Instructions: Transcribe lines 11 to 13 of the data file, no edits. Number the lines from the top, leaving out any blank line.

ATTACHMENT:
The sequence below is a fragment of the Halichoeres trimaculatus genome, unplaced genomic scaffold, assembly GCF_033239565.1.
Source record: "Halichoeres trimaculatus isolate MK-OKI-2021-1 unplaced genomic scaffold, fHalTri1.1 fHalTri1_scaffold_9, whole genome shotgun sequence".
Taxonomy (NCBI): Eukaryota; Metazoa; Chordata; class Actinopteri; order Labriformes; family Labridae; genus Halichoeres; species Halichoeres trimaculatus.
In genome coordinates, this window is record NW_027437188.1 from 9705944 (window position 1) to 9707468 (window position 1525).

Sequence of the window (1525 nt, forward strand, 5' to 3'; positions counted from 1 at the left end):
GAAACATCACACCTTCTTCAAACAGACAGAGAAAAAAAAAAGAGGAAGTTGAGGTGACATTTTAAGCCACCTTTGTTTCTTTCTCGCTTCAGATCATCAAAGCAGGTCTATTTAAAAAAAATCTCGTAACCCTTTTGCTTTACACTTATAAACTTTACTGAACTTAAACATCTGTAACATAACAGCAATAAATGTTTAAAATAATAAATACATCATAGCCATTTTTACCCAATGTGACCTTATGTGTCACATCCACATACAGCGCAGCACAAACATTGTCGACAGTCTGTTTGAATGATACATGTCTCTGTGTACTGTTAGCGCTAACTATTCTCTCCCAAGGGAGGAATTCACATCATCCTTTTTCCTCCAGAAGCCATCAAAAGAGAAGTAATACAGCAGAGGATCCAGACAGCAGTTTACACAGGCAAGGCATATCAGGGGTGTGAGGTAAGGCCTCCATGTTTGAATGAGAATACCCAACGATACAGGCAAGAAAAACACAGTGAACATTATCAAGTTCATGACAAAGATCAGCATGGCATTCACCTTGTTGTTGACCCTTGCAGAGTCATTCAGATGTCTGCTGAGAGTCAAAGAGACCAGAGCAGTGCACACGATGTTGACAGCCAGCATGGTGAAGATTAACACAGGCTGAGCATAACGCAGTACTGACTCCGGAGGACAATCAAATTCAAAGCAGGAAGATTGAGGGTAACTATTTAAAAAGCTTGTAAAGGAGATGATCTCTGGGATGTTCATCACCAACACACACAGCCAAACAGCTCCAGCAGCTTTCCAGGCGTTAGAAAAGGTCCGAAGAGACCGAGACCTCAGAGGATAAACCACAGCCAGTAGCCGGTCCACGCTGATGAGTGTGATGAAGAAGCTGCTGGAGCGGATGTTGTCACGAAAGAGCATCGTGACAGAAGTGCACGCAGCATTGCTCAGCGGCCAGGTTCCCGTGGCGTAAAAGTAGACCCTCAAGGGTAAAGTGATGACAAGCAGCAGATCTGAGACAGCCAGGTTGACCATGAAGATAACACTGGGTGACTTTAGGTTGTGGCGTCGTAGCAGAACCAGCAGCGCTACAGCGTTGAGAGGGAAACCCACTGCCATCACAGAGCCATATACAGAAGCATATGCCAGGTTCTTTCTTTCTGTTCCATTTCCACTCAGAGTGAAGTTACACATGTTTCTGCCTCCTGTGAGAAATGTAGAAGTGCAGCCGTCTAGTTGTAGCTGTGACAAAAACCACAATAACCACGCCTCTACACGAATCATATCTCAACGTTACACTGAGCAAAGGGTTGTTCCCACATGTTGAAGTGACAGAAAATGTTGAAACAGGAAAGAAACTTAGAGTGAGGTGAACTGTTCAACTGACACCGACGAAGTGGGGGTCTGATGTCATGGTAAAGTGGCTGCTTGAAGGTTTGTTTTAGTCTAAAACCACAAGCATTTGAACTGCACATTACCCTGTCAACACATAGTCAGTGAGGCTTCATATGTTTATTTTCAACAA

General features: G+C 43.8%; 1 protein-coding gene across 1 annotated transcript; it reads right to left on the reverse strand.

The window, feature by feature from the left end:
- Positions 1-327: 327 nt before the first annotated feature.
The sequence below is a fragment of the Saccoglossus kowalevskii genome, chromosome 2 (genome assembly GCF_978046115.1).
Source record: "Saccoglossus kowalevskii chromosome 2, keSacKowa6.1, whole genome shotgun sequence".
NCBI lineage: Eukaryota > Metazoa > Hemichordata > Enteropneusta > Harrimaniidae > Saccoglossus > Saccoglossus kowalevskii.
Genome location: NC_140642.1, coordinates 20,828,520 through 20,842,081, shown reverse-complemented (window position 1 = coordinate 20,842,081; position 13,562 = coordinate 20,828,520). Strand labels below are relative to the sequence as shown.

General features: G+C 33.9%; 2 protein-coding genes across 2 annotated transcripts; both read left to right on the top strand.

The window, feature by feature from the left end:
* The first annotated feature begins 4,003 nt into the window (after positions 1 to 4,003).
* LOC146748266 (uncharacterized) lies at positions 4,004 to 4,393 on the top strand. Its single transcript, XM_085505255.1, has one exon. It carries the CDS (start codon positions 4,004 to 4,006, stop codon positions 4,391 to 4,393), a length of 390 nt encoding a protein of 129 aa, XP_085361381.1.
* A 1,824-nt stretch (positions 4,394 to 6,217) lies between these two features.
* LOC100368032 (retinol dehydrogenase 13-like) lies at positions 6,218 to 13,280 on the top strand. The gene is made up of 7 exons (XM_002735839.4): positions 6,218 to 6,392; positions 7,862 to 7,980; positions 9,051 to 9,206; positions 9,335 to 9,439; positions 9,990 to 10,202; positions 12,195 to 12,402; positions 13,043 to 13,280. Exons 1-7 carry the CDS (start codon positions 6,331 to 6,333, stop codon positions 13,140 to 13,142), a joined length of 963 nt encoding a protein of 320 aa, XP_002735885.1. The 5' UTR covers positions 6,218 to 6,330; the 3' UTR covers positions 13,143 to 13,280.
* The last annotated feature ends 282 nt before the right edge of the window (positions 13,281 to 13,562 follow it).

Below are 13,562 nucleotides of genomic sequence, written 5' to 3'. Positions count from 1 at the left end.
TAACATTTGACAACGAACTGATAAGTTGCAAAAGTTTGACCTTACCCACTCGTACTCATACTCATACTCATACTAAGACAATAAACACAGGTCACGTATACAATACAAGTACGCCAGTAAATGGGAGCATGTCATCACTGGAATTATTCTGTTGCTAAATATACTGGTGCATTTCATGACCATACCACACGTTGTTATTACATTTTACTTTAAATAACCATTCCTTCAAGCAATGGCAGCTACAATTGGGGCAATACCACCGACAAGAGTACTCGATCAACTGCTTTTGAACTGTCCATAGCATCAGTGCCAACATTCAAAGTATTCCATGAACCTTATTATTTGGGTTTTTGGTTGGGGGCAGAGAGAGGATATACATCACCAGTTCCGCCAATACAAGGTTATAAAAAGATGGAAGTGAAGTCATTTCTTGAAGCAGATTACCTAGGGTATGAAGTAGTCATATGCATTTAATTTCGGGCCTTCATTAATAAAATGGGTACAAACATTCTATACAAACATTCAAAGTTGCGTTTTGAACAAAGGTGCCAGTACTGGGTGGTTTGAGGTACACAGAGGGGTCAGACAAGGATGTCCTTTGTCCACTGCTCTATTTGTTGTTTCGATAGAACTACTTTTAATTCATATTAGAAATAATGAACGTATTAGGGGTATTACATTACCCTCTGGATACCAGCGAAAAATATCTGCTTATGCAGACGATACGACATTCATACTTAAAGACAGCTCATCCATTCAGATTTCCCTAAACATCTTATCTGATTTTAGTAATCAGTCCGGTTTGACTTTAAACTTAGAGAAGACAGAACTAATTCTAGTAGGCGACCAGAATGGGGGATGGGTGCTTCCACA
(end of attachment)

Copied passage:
Source record: "Saccoglossus kowalevskii chromosome 2, keSacKowa6.1, whole genome shotgun sequence".
NCBI lineage: Eukaryota > Metazoa > Hemichordata > Enteropneusta > Harrimaniidae > Saccoglossus > Saccoglossus kowalevskii.
Genome location: NC_140642.1, coordinates 20,828,520 through 20,842,081, shown reverse-complemented (window position 1 = coordinate 20,842,081; position 13,562 = coordinate 20,828,520). Strand labels below are relative to the sequence as shown.